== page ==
Victor Villasenor strikes gold with the story of
his Mexican immigrant family.
It looked like a writer’s dream. Victor Villasenor’s masterwork, the true saga of his family’s migration to California during the Mexican Revolution, had been purchased by G.P. Putnam’s Sons for a $75,000 advance and was scheduled for publication in the spring of 1989. It had already been selected as a Book-of-the-Month Club alternate. There were just a few little catches: Putnam wanted Villasenor to slash the 540-page manuscript by 75 pages, change the title from Rain of Gold to Rio Grande and call it fiction in hopes of boosting sales.
The Mexican-American author blew his top. At lunch in Manhattan with Putnam’s CEO Phyllis Grann, he bent his fork out of shape and shouted, “I want a divorce! You’ve been an unfaithful mother to my book!” He got what he wanted – an agreement from Putnam that he could buy back his baby. It proved to be the right decision. Published at its original length last year by tiny Arte Publico Press of Houston, Rain of Gold received glowing reviews (“One of the best….books of this or any year,” declared Alan Ryan of USA Today) and won Villasenor plenty of attention. NBC hired him to develop a miniseries about Mexican-Americans, and Dell Books reportedly paid $250,000 to put out a paperback edition of Rain of Gold which reaches bookstores this month.
For Villasenor, 52, who remortgaged his Oceanside, Calif., home to rescue Rain of Gold from Putnam’s clutches, all that success is mere gravy – what matters is that he did things his way. Rain of Gold simply couldn’t be called Rio Grande. “They wanted a `Mexican’ title for a Mexican book, but Rio Grande is a John Wayne movie,” he says. And the book had to be billed as nonfiction, he explains, because “I wanted my children to see examples of real Mexican heroes. I grew up thinking Mexicans could only wash dishes and work in the fields.” (Putnam, for their part, claims that Villasenor sold them the book as fiction and agreed to all their suggestions before suddenly changing his mind.)
Villasenor’s intense pride in his heritage developed late. The third of five children, he was raised in Oceanside, where his mother, Lupe Gomez, and his father, Juan Slavador Villasenor, had settled after separately fleeing their war-torn homeland – Juan in 1916 and Lupe in 1922. Juan Salvador amassed a fortune in the U.S. as a liquor-store magnate, and Victor grew up on the family’s 166-acre ranch. But even for Mexican immigrants of means, discrimination was a fact of life. “On my first day of school,” Victor remembers, “the teachers smacked me on the head when I spoke Spanish and said, `None of that Mexican stuff.'”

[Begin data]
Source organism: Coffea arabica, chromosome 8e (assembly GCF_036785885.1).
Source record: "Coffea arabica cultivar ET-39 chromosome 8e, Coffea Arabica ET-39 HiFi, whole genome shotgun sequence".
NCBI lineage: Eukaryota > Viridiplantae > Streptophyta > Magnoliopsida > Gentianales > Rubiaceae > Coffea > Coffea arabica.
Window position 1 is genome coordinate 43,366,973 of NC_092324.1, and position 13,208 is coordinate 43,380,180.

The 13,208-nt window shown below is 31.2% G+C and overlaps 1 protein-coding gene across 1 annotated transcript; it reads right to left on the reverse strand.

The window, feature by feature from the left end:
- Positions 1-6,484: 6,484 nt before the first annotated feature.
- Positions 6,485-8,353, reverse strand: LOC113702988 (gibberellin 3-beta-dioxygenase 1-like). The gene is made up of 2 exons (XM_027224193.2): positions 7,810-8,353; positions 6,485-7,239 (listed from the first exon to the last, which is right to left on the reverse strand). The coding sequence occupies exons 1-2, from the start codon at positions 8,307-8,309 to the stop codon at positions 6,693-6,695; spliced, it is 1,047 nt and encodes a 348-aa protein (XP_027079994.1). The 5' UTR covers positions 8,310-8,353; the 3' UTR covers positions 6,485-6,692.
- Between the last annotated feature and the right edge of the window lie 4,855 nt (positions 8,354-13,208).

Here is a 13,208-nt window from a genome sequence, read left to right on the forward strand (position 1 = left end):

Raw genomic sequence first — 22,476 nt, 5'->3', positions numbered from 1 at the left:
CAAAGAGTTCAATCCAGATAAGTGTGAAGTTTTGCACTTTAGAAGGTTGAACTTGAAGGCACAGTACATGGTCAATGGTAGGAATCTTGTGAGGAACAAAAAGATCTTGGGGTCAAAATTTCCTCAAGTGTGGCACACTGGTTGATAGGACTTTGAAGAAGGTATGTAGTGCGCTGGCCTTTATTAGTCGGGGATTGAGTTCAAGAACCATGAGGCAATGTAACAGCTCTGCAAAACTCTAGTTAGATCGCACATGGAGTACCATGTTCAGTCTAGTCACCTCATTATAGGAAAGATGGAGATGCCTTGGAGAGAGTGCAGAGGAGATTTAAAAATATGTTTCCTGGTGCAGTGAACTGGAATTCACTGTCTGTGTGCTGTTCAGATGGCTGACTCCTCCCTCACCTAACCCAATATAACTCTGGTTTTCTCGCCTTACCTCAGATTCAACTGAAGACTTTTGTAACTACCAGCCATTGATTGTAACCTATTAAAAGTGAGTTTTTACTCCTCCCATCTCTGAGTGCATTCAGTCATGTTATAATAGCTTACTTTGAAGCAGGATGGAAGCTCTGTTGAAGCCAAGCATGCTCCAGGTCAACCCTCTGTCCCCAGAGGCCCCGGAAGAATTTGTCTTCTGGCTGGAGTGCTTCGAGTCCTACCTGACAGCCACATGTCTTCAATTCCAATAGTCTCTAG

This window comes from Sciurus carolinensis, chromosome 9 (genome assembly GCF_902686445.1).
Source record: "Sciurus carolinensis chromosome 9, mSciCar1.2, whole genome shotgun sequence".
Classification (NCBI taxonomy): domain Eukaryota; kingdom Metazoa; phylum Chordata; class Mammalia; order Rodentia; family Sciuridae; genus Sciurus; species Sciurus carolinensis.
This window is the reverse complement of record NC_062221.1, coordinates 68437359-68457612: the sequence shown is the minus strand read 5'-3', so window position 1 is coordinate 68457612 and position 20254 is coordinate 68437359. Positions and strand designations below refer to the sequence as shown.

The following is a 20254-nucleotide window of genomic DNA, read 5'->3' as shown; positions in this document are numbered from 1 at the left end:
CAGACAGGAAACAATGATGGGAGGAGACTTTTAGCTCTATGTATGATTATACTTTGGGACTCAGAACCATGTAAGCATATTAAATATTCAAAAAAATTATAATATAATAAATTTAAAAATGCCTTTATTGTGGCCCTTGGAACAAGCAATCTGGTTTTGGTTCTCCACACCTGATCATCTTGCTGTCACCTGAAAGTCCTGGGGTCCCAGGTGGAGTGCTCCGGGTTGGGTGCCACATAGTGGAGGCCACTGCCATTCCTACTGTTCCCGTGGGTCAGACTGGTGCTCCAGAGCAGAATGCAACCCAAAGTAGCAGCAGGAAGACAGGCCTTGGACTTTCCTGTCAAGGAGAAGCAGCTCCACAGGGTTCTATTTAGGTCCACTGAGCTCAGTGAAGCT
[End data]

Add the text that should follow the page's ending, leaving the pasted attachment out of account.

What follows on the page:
The incident filled him with rage and self-loathing, feelings that intensified when his dyslexia made reading nearly impossible. He muddled through until the 11th grade, then headed for Mexico – and was reborn. “For the first time, I saw Mexicans who were doctors, lawyers – heroes,” he says. He also began teaching himself to read, slowly and by sheer determination, and by the time he returned to the ranch at 20, he had a calling. “Joyce’s Portrait of the Artist as a Young Man made me realize a writer could write about anything and make the reader identify with it,” he says.
It wasn’t an easy road. Villasenor spent years living with his parents, whose wealth was wiped out by one unlucky investment. He took courses at the University of San Diego and earned a little from construction jobs, but nothing from his writing – nine novels and 65 short stories brought 265 rejections before he sold his novel Macho! In 1970. The story of a migrant farm worker, it got excellent reviews and sold well enough to allow Villasenor to build himself a house on his parents’ property. It also brought him a wife. In 1975 he married his editor’s daughter, publicist Barbara Bloch. The couple have two children, David, now 16, and Joe , 14.
Villasenor’s second book, a non-fiction account of a celebrated mass-murder case titled Jury: The People vs. Juan Corona, was optioned for the movies, and he wrote the screenplay for the 1982 PBS film The Ballad of Gregorio Cortez. But his heart was in the family history he researched and wrote for 12 years, beginning in 1976. A sequel, for which Villasenor has received a six-figure advance from Dell, is due out in 1994.
Writing Rain of Gold, Villasenor says, “has taken me through my rage.” It has also eased the financial tensions at Rancho Villasenor. A passionate family man, Victor enjoys horseback riding with his sons, but he makes sure to write most days. He figures he owes that much to fans like the Mexican-American girl who contacted him after reading Rain of Gold. “For once in my life I felt the necessity to be proud of my country, my people, and to know that I have someone great to look up to…” she wrote. “You.”